A Qualified ‘Well Done’ to Mr. Galloway

Posted on March 30, 2012


George Galloway, the socialist politician and member of the RESPECT party has won the Bradford by-election by more than 10,000 votes. This has been reported widely as a vote against Labour, but, given the similarities between the three main parties, it might just as well be viewed as a vote against the status quo and should give the Lib-Dems and Conservatives, too, pause for thought.

Recent years have seen a dilution of political idealism across the spectrum. Ideals are hard to sustain with large populations, and so successive governments and ‘realistic’ opposition parties have turned to electioneering pragmatism.

But, when nothing is sacred, even political and religious ideals, all except those who do not care for universal standards and would rather settle for a life of convenience begin to feel alienated. The identity made possible through idealism (whether it be based on working class pride, faith, or nationality) is a value that will never be convenient.

These values are often written off as social traditionalism. They are ‘backward looking’ or ‘narrow’, and, we are told, not up to the mission of governing a modern, ‘multi-cultural’ society. It is all-too-easy to forget that their ‘traditional’ label is a testament to long-term success: people can still hold on to them when they are not convenient. The very lasting values that are most difficult to uphold, be they unpopular or minority views, are vital because they are tenable in the face of great trials.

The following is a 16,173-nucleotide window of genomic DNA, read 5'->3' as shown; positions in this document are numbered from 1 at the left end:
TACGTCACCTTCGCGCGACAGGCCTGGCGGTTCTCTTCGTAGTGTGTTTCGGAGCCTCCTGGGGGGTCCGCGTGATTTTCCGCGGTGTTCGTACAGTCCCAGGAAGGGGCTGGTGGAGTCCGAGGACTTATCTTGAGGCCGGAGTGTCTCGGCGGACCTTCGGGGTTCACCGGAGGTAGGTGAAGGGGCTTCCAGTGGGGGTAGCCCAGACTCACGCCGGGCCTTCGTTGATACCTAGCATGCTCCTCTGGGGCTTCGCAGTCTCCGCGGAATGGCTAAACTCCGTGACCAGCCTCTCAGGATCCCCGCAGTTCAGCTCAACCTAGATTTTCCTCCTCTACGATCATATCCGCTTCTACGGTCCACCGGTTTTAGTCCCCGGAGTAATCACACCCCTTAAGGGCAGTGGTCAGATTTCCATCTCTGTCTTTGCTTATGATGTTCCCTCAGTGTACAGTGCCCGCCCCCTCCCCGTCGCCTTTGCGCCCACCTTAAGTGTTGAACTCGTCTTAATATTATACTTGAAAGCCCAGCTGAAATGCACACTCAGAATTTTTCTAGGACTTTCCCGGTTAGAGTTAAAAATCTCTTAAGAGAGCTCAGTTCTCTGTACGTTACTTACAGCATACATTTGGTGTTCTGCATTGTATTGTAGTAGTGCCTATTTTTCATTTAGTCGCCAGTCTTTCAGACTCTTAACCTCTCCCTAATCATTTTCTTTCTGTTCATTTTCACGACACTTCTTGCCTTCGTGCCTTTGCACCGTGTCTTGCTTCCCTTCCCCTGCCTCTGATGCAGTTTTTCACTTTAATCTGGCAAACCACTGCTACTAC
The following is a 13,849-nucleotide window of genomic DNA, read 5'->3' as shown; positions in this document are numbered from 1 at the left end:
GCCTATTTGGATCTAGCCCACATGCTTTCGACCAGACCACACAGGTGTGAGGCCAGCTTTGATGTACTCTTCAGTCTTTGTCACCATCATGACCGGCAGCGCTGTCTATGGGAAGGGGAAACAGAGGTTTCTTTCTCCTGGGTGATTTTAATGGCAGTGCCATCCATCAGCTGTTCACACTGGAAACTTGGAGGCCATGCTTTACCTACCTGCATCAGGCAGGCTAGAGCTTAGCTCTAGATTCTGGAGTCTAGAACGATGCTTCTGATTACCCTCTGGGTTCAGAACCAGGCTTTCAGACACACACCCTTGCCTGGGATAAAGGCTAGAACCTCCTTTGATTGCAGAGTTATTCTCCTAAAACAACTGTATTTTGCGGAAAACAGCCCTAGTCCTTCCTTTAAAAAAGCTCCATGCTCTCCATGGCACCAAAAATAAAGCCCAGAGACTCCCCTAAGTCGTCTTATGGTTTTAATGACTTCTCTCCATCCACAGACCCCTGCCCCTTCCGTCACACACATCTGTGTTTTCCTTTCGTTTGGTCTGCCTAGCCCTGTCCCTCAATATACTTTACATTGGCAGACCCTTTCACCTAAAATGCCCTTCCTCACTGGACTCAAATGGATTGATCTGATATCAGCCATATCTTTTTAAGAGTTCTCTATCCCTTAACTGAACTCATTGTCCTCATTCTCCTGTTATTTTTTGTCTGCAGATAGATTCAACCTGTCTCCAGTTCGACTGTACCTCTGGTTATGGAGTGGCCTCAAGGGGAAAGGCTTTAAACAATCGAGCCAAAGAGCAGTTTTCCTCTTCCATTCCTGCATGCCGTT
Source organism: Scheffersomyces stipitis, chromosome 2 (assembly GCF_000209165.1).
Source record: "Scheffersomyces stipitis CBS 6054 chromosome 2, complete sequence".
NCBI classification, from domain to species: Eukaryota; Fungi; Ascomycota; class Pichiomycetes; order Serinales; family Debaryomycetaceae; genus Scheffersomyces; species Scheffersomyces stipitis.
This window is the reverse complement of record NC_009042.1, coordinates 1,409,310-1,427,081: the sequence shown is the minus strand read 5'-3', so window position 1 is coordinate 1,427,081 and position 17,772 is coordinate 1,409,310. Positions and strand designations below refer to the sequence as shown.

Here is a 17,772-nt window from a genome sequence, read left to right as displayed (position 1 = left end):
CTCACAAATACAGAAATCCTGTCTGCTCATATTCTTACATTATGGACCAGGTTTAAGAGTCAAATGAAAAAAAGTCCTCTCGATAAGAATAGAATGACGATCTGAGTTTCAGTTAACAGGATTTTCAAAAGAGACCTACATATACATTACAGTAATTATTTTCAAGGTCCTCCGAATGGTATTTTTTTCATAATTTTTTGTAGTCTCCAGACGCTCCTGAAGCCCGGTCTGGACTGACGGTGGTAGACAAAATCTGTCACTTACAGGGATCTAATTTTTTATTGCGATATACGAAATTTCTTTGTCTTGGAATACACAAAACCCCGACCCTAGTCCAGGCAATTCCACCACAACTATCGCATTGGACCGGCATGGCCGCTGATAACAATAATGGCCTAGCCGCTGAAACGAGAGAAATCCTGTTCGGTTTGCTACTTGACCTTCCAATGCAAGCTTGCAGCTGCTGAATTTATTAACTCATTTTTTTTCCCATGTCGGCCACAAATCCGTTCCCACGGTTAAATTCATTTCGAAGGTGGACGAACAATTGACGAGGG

Human beings all strive for the Good, and that is certainly not always convenient. George Galloway (whatever one might feel about his activities or politics or policies more generally) was ready to stand by his objections to Blair’s invasion of Iraq even though it cost him his job. His victory gives a bloody nose to his old party, and in some measure indicts the politics of convenience espoused first by New Labour and then mimicked by the coalition Tories.

It is certainly easier to avoid offending a large populace if one waters down one’s principles, but this does not lead necessarily, or in any likelihood, to effective government. While it is by no means easy to settle on firm and clear principles (and the writer for one could never stomach Galloway’s politics), wholesale abandonment of them out of a fear of causing anyone inconvenience will achieve nothing of lasting value. That is not to say that compromise is impossible or always undesirable, but a bland tofu-esque politics will always be a weak politics in the absence of any coherent social or doctrinal identity.

The path to a politics of principle will, if our leaders choose to take it, be hard and often inconvenient. Even if one rejects George Galloway’s politics with abhorrence one can still respect certainty and conviction, and offer him qualified congratulations.